Listen to Your Body

Thanks to Scott Broome

There are days when your mind listens to you but not your body. When you feel able, but have limitations. That’s okay. Listening to your body means acknowledging what is happening within you as oppose to what you want the reality to be. Give yourself time to recover and focus on creating the reality once you are ready. Make sure you don’t extend your body’s limitations unnecessarily. Being fair to yourself also means taking a break when you need to and pressing on when you can.

Breaking Patterns of Negative Behaviours

Photo by Dil

Have you noticed that you are mid-sentence and you repeat the same thing again and again and again? It’s not for a role you’ve practiced or a conscious decision, it’s your life and that happens. While things may happen weather you are aware of them or not, the responsibility is yours and your alone. We try to find escape, guilt trap people, put others down to feel taller. But nothing works except for real growth, accountability and action. Stop that thought and teach you’re mind who’s in charge.

Growing into Who You Are Meant to Be

Photo by Jeremy Alford

We spend our formative years adopting other people’s vision of the world, as well as learning from the experiences that we are exposed to. Unavoidable limitations consist of our geography, associations, access to education, the language we speak and more. And because our parents are responsible for us at the start of our life, we might feel like that responsibility applies later and delay taking ownership of who we are and the mark we leave in the world. But trusting someone doesn’t absolve us from responsibility, nor does it represent a valid excuse for how much we choose to live. Growth is an inner journey,

How to Use Tension in a Productive Way

Photo by Monica Leonardi

We tend to want to eliminate completely built-up stress, either through activities that clear our mind, such as meditation or exercise, or through activities that give us pleasure at the expense of our long-term wellbeing – drinking, stress eating etc. Focusing on tension release without accounting for the long-term impact of how we do it creates a bigger negative impact in the long run than the immediate positive effect.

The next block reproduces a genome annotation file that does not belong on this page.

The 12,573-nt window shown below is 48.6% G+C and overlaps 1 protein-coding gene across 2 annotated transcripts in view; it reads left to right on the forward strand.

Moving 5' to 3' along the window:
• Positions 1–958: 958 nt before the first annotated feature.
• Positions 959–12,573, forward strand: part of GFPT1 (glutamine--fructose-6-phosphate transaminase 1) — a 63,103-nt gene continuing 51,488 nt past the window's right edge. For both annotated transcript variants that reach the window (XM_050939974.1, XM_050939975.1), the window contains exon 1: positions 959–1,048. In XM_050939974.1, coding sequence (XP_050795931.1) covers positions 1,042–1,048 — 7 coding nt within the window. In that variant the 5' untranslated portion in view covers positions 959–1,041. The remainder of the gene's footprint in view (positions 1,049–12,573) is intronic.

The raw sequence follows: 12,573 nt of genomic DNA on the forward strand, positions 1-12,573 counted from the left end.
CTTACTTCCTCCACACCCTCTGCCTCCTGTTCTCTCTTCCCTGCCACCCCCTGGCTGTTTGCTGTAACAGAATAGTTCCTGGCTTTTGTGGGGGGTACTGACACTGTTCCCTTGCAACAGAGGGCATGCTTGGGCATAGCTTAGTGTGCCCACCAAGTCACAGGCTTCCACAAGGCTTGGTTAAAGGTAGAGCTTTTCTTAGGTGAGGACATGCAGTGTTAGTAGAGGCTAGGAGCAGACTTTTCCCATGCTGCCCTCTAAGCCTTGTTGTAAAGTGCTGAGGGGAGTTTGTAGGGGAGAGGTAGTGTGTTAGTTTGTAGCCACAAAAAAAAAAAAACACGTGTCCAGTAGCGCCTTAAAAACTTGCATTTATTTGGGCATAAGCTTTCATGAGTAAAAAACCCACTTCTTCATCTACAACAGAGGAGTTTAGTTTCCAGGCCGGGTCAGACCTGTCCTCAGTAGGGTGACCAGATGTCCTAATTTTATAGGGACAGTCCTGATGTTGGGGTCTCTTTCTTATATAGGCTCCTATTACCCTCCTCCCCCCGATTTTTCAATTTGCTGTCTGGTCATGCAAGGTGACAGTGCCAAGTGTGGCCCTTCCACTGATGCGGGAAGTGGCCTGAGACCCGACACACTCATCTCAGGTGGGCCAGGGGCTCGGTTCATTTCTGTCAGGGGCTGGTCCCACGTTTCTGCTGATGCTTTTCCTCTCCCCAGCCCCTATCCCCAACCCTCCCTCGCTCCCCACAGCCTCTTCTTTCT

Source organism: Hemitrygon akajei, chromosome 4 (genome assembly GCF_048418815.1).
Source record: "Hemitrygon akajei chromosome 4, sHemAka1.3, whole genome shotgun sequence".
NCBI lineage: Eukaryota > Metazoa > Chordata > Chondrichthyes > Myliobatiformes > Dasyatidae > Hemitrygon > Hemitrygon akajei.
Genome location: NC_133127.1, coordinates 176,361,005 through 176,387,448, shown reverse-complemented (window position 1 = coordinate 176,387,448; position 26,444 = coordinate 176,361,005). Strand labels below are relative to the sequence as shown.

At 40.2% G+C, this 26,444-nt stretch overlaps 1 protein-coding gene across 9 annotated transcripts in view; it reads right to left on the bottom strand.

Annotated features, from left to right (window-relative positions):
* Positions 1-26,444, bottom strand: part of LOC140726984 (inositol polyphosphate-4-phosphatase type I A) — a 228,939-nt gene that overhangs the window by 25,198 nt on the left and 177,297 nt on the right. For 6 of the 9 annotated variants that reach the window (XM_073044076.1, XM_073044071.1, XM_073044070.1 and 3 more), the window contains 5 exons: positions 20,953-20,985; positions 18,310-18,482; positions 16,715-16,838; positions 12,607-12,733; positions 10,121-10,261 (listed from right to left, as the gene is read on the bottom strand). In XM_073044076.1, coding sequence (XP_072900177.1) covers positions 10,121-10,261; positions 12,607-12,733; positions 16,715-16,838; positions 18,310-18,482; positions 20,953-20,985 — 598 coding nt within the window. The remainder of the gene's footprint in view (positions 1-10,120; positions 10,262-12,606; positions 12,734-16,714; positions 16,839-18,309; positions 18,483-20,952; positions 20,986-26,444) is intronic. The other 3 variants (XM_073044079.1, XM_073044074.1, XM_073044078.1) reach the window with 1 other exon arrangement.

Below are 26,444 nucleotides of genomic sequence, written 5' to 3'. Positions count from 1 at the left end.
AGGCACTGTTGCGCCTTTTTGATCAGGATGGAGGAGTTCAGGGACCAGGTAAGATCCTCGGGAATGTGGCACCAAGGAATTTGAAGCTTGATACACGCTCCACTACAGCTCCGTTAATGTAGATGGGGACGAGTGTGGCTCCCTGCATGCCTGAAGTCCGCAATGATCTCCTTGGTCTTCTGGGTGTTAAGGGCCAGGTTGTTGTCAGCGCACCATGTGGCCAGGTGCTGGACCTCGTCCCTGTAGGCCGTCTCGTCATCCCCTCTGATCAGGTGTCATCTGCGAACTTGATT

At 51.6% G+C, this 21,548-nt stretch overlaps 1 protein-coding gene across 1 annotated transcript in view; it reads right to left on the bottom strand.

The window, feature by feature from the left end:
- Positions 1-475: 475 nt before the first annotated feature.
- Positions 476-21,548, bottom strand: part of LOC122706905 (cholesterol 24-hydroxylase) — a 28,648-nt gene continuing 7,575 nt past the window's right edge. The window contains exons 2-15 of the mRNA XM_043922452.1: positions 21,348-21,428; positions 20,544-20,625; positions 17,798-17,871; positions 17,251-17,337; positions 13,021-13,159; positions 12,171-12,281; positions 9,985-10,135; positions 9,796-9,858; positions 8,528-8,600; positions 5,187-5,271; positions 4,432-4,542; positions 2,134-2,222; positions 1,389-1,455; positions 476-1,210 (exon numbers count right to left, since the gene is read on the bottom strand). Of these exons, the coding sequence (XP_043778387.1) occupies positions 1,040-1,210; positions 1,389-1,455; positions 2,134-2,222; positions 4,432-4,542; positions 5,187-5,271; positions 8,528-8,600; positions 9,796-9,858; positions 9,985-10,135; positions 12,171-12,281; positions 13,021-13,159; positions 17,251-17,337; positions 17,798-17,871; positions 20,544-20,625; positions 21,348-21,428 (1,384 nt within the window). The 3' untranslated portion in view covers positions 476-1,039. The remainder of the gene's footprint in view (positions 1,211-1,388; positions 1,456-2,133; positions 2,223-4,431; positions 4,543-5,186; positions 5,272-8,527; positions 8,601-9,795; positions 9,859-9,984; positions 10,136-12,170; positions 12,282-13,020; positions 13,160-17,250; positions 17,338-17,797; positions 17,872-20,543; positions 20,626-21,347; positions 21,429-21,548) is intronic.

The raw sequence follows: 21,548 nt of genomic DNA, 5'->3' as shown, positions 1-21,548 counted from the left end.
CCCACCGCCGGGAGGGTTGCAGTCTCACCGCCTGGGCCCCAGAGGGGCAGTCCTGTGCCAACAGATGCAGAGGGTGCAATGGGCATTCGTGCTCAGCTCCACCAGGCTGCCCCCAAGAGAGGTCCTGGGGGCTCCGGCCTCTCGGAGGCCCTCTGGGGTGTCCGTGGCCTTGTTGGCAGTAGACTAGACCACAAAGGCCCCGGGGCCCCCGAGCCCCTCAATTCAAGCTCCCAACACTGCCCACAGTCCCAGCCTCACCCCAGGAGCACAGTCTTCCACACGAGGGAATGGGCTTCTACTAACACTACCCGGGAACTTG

Experiencing tension is a good opportunity to pause and understanding what led us to this moment. Is it frustration with our own decisions or some things that are outside of our control. Once we understand the root cause, we can empower ourselves to change the way we react to situations. Reactions are natural, but they are also specific to each individual. We react based on what we perceive as normal. A broader example is how some cultures celebrate death, while others celebrate the birth of a child. Our values are specific to us.

Tension is our body and brain reacting to events throughout the day and storing a sense of alertness that cannot be maintained for a long period of time. Managing tension is a life skill that allows us to clear out the clouds and see the sky clearly. Under a clear sky we are more likely to stick to our path than in semi-darkness. Also, seeing more friends than threats in people will attract more kindness.

How Is Accountability Different from Criticism

Photo by Andrea Tummons

Accountability comes from a place of love. It shows understanding of one’s circumstances and it asks for transparency on both parts. The person being held accountable would have to perceive it as a positive intervention rather than criticism. The person who takes the power must use it with respect and kindness.

Why Not Self-Accountability?

Being able to set rules and implement them in your own life is a superpower. It takes practice and discipline and putting something on the line can add to the level of commitment. We can go quite soft on ourselves when we planned to get out of bed at 4AM and we need to face the cool air. Negotiating with ourselves in the moment is challenging – because winning in the short-term is not winning in the long-term.

Here is where an accountability partner comes in. Someone who we respect for their commitment and care, for their interest in seeing us improve. It can be someone you’ve met on a forum, the hotel reception or a good friend. People care about people and that’s something we can use to our advantage to practice self-care and self-discipline.

Breathe In and Take Control Over Your Actions

Photo by Nine Köpfer

We pride ourselves with our ability to think, but when it comes to pressure and perceived threats we are not always making conscious decisions. From ‘I can’t find my keys before going to work’ to fear of public speaking, deadlines or our views being challenged – everything takes a certain level of awareness. Panic leaves little room to clear thinking.

Long-term practices such as meditation or floatation tanks deal with the backlog of accumulated stress, but what can we do in the moment? It’s as easy as breathing, but taking deep breaths isn’t a natural reaction when our heart is racing. This is why it’s good to have prompts either around the place (environmental design) or a person that can keep you accountable and guide you.

It takes strength to acknowledge the weakness of when our prefrontal cortex takes over. Once we accept the reality of the situation, we can move through regulating our body, telling it to obey us and then plan according to what the reality is, rather than what it looks like.